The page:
Armen Martirosyan’s big plans for Mini Kabob and the return of Mid East Tacos


“I remember the first time I saw my dad barbecue,” Armen Martirosyan says as he scrubs the grill at Mini Kabob inside the Westfield Topanga shopping center’s recently opened Topanga Social food hall. It’s the second location of his family’s tiny but beloved Glendale restaurant.

“I was around 4 or 5 years old and that’s when we would have people over to our house — ‘house’ — our apartment. And I remember my dad, he was downstairs just grilling the meat. And they were all hanging out having fun. Simple. Peaceful. Everybody was just enjoying the moment. Maybe it’s something I’m trying to chase? I don’t know.”

VIDEO | 09:28
Chicken cutlets with Mini Kabob’s Armen Martirosyan

Throughout his childhood, Martirosyan assumed that once he grew up he’d leave behind his parents’ Glendale restaurant and find his own path.


“I thought, ‘Oh, I’m gonna go to school for business.’ That’s what every Armenian kid does,” he says.

But he quickly discovered he didn’t like the classes and decided to try culinary school — “because this is what I know,” he says.

He pictured himself cooking in restaurants very different from Mini Kabob. Yet after culinary school and time working as a manager and cooking Japanese food at Tatsu Ramen, his path led him home again.

The pivot happened suddenly.

“I was making fried rice, you know, cranking it on the wok [at Tatsu Ramen] and I had this crazy epiphany. Everything slowed down, almost like [Dragon Ball’s] Goku transitioning into a Super Saiyan. I turned into this different person within seconds.

“That’s when I realized, I’m making somebody else money while my mom and dad are sweating every day, seven days a week, you know, 12, 13, 14, 15 hours a day. I’m like, ‘What am I doing here?’ I thought, I’ve learned to scale a business, I’ve learned the management skills, communication skills. I’ve learned to cook different styles of food. It’s like, ‘Dude, it’s time.’”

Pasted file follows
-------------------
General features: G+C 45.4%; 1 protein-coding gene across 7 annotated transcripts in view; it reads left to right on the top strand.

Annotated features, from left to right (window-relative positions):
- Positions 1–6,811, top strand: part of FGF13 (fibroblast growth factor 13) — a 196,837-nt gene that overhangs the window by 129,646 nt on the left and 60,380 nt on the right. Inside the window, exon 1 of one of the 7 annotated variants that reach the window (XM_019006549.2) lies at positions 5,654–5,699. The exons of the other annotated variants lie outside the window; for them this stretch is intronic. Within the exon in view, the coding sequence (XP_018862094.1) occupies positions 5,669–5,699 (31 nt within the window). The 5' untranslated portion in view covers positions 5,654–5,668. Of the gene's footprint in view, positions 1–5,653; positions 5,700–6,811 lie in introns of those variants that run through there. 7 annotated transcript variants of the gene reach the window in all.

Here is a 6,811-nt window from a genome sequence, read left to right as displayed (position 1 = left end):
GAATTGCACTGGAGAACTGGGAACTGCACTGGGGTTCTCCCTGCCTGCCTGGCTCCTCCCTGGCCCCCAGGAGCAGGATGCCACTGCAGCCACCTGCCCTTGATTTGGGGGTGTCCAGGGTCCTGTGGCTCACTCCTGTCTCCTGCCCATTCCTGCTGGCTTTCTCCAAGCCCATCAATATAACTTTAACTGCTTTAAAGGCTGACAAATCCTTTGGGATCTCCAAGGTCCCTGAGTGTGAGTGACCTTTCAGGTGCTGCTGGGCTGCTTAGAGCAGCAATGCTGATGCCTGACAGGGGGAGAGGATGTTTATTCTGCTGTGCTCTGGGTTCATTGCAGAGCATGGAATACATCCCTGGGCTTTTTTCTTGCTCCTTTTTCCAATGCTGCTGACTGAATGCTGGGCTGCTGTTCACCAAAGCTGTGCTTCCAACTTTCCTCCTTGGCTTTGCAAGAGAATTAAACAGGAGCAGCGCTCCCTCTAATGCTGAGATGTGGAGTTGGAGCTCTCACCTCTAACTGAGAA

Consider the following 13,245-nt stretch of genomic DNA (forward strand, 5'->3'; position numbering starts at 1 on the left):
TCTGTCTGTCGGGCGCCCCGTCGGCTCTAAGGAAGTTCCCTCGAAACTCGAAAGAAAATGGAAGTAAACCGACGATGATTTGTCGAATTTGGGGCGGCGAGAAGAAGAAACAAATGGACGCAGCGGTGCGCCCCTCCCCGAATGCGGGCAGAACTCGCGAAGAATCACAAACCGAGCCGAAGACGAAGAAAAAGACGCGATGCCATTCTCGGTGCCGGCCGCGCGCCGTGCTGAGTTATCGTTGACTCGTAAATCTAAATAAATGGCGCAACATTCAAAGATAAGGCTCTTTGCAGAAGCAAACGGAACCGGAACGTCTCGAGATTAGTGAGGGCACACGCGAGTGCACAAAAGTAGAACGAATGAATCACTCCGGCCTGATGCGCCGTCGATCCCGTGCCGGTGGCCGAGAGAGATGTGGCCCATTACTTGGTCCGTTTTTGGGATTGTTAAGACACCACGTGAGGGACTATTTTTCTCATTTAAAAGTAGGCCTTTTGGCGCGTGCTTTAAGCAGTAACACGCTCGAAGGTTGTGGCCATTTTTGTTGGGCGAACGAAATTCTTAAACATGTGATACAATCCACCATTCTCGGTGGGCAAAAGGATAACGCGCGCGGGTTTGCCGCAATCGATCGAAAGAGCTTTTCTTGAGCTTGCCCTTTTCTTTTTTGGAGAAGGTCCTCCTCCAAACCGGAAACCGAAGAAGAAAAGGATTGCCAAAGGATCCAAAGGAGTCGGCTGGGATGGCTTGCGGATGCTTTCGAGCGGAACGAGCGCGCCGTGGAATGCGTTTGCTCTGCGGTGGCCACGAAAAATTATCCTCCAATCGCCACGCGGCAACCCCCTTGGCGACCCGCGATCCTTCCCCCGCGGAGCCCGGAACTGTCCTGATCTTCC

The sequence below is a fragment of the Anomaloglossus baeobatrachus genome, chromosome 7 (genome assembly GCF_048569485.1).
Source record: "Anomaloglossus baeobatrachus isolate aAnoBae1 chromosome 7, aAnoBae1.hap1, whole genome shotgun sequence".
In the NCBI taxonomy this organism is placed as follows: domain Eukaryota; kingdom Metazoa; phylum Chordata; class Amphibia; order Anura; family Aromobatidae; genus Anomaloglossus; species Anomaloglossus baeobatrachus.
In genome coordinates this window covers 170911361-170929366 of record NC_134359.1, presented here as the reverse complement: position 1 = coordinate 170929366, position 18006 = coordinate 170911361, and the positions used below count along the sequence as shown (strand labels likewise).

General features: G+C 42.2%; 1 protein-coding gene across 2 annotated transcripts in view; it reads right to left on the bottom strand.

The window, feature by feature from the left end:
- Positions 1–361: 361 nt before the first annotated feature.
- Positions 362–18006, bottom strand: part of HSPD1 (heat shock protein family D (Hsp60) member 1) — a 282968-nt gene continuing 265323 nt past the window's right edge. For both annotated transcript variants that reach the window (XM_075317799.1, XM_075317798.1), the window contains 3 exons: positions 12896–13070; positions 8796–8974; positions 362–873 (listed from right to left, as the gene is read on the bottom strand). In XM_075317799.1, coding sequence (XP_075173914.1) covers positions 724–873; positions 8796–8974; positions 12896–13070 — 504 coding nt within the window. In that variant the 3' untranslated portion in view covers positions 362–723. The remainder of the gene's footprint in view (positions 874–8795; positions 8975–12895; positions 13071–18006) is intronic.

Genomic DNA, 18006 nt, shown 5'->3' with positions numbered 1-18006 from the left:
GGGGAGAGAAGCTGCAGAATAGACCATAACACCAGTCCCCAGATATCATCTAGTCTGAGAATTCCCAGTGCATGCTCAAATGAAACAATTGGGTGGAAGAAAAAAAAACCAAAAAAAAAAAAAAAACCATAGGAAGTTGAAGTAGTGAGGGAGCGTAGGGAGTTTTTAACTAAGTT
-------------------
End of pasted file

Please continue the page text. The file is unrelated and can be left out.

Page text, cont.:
Alvard Martirosyan with her son, Armen, at Mini Kabob in Glendale
Alvard Martirosyan with her son, Armen, at Mini Kabob in Glendale.
(Shelby Moore / For The Times)

He turned to his floor manager and says he told him, “‘Look, I’m quitting tonight. I’m telling you, out of respect. I’m completely and officially done.’

“It’s just it was my time. I started at Mini Kabob the next day.”

The twist is that his parents weren’t exactly happy to see him return to the business.

A family with their arms around each other stands in front of a small restaurant
The Martirosyans: Armen, left, with his mother, Alvard, and father, Ovakim, in front of Mini Kabob in Glendale.
(Shelby Moore / For The Times)

“Everything that I’ve done [at Mini Kabob], I’ll tell you, 98% of it they’ve been against,” Martirosyan says.

“It’s a weird feeling. You left a good job that was paying you decent. You’re 24 years old. You were pretty ahead, I think my parents felt a little disappointed in me. I get it. My dad just wants us to live a better life in America. But I came in with the perspective of, OK, let me learn everything here.”

Instagram was just starting to have an impact on the restaurant world, so Martirosyan decided Mini Kabob had to grow its social media exposure. “We needed to increase our foot traffic, we needed multicultural influence in our restaurant” — because, he says, Glendale was gentrifying and couldn’t rely solely on its traditional Armenian customer base — “and we needed to increase our sales.”

He started an Instagram page with the handle the Bearded Chef, and says, “I made gear. I made T-shirts, hats.” But then, “I was like, What am I doing? You know, wrong direction.”

So he changed his Instagram handle to Eat Bearded, began reaching out to other influencers and chefs to raise the restaurant’s profile (he now has more than 47,600 followers) and he put a lot of effort into customer service at the restaurant while absorbing all he could in the kitchen from his parents.


Slowly, things started to shift. In 2019, The Times’ Lucas Kwan Peterson featured Mini Kabob in an episode of his “Off Menu” video series, declaring the “tiny family-run kebab joint” to be “the best Armenian restaurant in L.A.” In 2021 and 2022, Times restaurant critic Bill Addison put Mini Kabob on his 101 Best Restaurants in L.A. list, saying the kebabs are marinated so thoroughly “the seasonings seep down to a cellular level [and] emerge from the flames smoky and always juicy.”

“It’s so much fun,” Martirosyan says, “because now we have so many customers. They bring in wine; they’re eating on a picnic table. I try to engage with every single customer. I take care of people and it’s been reciprocated, which is something that my parents have seen, even if they can’t admit to it. But tending to people is important for me.”

This tiny Armenian kabob shop in Glendale has been making kabobs for 33 years.

July 29, 2019

One of Martirosyan’s other passions is his project Mid East Tacos, which appeared for a time at the weekly food marketplace Smorgasburg L.A. serving not tacos arabes — “the obvious,” as Martirosyan puts it — but steak and chicken kebab tacos and burritos plus falafel tacos. After a long COVID-sparked hiatus, Mid East Tacos is about to return — but this time, not as a pop-up.